Spacecom (under its official Space Communication Ltd name) as well as the State of Israel are objecting to any rejection of the Spacecom/Intelsat frequency coordination agreements between the parties. Intelsat is now in the second year of its Chapter 11 bankruptcy reconstruction.
Spacecom, in a filing to Intelsat’s bankruptcy court, says Intelsat and Spacecom entered into the Spacecom Agreements to coordinate the use of certain satellite frequencies.
“The continuation of the terms of these agreements is critical to the success of both parties and Intelsat should not be permitted to reject [the agreements] in these Chapter 11 proceedings,” notes the filing.
Spacecom explained to the court that in August 2013 it launched its AMOS-4 satellite and established its orbital location at 65 degrees East. Intelsat operated satellites at 62, 64, 66 and 68.5 degrees East. The two operators coordinated their frequencies (in June 2013) and footprints to allow for transmission and coverage rights.
Intelsat agreed to pay Spacecom $650,000 annually as a coordination fee. That agreement is in place until the 15th Anniversary of the Amos launch (the end of 2028).
Spacecom has subsequently entered into contracts with clients worth $18 million annually, and with a current backlog of $70 million.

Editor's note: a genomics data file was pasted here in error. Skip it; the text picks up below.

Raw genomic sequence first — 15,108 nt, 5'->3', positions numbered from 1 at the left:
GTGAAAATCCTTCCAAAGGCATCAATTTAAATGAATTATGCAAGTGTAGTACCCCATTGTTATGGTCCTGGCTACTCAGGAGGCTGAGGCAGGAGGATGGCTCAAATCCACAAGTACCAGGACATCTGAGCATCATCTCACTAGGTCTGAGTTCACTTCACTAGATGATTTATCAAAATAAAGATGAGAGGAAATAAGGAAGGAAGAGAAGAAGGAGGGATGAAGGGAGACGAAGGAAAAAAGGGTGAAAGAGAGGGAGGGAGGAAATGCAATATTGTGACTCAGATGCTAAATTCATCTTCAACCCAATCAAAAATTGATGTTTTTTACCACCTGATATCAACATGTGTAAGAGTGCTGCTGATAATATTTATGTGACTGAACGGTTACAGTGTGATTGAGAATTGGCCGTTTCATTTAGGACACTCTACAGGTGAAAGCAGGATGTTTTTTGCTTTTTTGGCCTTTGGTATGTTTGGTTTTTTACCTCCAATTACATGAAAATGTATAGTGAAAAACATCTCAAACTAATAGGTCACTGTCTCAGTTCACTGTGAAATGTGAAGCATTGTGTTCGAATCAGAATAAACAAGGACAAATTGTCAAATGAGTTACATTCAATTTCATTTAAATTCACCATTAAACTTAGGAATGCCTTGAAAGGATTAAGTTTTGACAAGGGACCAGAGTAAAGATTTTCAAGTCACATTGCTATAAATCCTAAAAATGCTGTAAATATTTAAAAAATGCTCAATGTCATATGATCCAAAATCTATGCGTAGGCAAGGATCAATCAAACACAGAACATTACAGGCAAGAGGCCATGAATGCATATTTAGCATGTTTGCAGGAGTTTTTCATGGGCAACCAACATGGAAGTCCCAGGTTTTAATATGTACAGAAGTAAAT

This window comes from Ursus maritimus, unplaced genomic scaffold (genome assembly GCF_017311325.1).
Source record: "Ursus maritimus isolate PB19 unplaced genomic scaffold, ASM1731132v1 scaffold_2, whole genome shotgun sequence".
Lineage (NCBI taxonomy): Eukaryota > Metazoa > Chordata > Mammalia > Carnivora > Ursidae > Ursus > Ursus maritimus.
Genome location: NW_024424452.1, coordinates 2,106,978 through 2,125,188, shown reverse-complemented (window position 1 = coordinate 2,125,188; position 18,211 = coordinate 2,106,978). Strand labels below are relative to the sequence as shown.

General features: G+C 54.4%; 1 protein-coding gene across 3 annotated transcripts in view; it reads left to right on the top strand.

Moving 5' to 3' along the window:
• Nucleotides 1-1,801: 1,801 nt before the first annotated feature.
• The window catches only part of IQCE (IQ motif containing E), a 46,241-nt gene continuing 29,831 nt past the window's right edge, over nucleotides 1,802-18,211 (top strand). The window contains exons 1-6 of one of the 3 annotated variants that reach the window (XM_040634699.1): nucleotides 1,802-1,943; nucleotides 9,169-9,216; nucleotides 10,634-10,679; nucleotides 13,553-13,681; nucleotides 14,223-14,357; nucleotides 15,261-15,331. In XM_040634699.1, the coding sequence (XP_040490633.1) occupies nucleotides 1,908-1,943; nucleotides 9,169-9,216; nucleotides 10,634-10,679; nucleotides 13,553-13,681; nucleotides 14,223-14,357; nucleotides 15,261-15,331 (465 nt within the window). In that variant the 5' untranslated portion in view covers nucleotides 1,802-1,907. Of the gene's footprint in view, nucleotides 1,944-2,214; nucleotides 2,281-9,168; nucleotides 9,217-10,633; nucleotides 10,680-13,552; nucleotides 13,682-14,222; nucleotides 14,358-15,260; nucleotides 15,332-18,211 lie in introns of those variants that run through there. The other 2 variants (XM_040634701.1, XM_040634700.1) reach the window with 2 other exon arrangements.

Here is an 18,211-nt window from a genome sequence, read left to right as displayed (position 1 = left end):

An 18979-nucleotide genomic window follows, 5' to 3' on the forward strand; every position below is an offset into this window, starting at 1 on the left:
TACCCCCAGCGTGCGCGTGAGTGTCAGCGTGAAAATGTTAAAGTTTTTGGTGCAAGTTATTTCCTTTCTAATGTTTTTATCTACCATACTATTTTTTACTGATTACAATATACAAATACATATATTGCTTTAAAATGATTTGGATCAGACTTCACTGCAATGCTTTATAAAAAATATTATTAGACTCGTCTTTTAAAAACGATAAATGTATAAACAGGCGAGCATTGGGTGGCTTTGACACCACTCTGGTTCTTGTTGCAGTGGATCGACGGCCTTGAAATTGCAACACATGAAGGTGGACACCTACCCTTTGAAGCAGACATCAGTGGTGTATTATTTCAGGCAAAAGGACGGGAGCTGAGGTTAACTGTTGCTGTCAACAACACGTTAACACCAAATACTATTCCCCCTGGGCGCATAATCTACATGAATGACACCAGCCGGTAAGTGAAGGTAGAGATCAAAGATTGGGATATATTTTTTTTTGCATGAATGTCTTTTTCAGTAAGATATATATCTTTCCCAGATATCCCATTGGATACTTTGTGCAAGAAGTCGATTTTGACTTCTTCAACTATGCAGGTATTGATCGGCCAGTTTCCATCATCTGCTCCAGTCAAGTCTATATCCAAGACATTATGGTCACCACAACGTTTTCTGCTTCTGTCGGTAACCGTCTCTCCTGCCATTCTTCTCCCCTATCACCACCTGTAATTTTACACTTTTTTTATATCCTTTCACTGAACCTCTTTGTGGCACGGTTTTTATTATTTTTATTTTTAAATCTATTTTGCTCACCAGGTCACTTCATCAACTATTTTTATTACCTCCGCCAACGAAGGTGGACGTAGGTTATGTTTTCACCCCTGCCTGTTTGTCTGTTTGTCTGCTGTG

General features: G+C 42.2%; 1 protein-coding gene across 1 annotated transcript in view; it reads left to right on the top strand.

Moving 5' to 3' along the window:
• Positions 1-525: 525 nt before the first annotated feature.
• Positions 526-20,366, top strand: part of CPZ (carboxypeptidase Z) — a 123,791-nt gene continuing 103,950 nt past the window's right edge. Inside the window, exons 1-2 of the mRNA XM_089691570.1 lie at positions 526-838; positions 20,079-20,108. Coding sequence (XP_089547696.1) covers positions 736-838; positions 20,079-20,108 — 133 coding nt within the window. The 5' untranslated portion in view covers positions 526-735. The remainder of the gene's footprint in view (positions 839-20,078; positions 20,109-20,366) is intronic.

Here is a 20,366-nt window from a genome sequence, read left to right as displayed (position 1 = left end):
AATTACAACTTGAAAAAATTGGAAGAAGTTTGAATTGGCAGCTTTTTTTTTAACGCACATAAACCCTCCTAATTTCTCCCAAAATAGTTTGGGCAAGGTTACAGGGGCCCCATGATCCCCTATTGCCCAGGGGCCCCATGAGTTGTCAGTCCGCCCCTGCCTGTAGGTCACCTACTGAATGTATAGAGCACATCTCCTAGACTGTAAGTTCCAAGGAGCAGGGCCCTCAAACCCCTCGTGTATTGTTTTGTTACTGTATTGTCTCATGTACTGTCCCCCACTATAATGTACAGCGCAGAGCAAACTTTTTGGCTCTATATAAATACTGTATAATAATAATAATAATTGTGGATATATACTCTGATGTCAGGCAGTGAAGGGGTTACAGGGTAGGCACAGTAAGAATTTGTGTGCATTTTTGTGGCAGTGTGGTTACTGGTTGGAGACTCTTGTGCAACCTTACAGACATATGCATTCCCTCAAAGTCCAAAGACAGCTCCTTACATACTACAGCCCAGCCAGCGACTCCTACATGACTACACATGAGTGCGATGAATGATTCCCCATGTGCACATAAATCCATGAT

Intelsat, via a Rejection Notice entered into by the court on September 1st 2020, and formally on May 10th this year, sought to reject the Spacecom agreement.
This, states the Spacecom filing, would cause “Harm to Spacecom and [other] Third Parties [and] far outweighs any claimed benefit to [Intelsat].
The State of Israel, in its filing, argues that there would be “irreparable harm” to the State of Israel because of the use of AMOS-4 by the government and associated agencies. The State of Israel, in a letter to the FCC’s acting chair Jessica Rosenworcel and copied to the ITU as well as to Intelsat itself, asks for the Intelsat rejection of the coordination agreement to be reversed. “The Administration of the State of Israel kindly asks the assistance of the FCC in retaining the 2013 Agreement in full force and effect and protecting the ongoing operation of the AMOS-4 satellite, which is an important national asset for the Government of the State of Israel.”